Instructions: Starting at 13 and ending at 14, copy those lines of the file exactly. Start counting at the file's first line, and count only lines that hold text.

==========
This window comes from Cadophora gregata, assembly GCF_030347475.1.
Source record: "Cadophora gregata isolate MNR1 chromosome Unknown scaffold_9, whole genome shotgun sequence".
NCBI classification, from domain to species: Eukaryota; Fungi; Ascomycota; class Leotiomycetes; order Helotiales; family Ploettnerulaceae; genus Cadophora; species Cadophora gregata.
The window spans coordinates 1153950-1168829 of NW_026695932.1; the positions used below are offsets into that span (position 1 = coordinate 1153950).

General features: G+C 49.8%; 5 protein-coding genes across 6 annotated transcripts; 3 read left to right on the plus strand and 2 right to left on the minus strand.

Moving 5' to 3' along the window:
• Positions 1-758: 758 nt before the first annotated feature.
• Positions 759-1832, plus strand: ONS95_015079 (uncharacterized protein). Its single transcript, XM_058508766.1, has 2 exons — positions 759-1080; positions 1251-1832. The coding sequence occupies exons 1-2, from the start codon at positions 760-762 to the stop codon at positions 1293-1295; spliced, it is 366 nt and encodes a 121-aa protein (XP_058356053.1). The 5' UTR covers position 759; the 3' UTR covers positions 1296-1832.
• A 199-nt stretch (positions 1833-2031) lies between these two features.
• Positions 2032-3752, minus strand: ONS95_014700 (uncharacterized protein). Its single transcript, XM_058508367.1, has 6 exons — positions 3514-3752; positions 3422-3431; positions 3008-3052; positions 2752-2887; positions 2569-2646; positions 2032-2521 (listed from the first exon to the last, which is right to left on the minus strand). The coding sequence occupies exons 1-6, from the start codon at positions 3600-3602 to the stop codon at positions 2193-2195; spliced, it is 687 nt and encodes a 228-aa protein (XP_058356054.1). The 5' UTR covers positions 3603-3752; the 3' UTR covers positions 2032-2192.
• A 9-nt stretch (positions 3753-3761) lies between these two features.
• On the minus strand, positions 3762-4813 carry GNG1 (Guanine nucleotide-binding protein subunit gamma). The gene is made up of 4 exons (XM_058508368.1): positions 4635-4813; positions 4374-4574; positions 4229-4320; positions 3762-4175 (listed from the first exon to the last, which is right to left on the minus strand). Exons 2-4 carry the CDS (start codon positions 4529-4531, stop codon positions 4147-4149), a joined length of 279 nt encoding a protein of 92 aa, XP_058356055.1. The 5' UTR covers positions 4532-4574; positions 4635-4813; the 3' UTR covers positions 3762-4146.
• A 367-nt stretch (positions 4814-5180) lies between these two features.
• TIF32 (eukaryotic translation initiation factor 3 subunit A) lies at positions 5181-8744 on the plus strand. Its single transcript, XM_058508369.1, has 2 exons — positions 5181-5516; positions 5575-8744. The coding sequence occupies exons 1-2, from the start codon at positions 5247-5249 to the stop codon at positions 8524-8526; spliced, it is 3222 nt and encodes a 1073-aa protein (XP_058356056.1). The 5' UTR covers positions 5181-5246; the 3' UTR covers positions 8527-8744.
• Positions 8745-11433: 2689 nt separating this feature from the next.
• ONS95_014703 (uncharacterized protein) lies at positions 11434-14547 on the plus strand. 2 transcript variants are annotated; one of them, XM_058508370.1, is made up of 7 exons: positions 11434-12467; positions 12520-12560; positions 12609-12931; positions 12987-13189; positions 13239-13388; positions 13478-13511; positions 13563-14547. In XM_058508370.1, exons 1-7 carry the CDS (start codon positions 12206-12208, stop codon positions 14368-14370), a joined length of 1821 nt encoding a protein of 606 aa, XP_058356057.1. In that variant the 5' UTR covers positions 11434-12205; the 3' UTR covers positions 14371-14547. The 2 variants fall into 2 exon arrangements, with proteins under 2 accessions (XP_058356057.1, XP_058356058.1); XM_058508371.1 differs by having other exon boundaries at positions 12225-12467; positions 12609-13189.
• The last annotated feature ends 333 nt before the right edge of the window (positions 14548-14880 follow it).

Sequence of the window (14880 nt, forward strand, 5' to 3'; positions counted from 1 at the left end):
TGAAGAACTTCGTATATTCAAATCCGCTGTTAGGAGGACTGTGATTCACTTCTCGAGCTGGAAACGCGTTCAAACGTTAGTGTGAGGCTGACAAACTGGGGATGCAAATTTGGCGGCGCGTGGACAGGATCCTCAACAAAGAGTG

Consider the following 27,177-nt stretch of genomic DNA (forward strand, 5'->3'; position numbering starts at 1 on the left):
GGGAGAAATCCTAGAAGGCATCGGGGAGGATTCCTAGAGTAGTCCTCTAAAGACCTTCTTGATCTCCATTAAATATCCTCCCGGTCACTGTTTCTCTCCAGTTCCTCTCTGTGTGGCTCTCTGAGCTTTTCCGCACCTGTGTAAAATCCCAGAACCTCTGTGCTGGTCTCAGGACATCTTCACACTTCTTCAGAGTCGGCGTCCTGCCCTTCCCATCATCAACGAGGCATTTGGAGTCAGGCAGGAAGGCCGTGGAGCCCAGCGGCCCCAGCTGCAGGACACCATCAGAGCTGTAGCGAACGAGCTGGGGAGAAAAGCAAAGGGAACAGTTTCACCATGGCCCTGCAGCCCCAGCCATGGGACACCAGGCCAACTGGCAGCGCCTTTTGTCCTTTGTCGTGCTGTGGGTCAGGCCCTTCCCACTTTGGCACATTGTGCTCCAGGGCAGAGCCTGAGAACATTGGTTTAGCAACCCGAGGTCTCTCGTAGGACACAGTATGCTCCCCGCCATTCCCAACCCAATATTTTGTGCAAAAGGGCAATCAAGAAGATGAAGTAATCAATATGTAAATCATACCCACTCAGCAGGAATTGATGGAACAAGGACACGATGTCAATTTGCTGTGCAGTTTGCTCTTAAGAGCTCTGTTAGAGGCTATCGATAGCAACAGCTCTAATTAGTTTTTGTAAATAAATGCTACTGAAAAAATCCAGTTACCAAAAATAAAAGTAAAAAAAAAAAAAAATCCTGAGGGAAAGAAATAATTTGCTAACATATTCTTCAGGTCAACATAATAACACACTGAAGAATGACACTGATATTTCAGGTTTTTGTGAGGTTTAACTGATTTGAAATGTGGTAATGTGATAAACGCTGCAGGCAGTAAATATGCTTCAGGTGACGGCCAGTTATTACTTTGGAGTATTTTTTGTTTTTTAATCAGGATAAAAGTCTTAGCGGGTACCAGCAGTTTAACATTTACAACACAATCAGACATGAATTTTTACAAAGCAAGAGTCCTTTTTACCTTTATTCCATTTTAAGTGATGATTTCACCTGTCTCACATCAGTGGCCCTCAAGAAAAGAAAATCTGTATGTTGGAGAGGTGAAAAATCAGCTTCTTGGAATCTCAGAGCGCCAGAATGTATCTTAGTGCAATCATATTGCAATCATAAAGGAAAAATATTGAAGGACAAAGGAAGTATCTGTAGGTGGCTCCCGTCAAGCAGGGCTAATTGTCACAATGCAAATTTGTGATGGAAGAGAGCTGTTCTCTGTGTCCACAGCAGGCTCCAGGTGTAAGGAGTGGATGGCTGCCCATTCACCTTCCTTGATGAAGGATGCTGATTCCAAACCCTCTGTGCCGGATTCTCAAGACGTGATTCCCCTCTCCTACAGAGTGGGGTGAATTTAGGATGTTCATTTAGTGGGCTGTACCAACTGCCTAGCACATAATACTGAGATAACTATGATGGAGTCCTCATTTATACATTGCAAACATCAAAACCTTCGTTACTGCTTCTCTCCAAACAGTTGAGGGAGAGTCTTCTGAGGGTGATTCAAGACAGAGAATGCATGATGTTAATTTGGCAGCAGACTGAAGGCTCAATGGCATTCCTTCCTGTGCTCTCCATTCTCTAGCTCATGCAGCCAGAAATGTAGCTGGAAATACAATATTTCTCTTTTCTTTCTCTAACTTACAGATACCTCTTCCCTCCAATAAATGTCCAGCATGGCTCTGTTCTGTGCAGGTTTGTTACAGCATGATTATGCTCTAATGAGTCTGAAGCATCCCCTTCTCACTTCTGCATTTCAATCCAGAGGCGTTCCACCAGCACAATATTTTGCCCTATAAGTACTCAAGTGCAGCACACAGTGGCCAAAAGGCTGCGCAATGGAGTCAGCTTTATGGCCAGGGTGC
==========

• A 367-nt stretch (positions 4814-5180) lies between these two features.
• TIF32 (eukaryotic translation initiation factor 3 subunit A) lies at positions 5181-8744 on the plus strand. Its single transcript, XM_058508369.1, has 2 exons — positions 5181-5516; positions 5575-8744. The coding sequence occupies exons 1-2, from the start codon at positions 5247-5249 to the stop codon at positions 8524-8526; spliced, it is 3222 nt and encodes a 1073-aa protein (XP_058356056.1). The 5' UTR covers positions 5181-5246; the 3' UTR covers positions 8527-8744.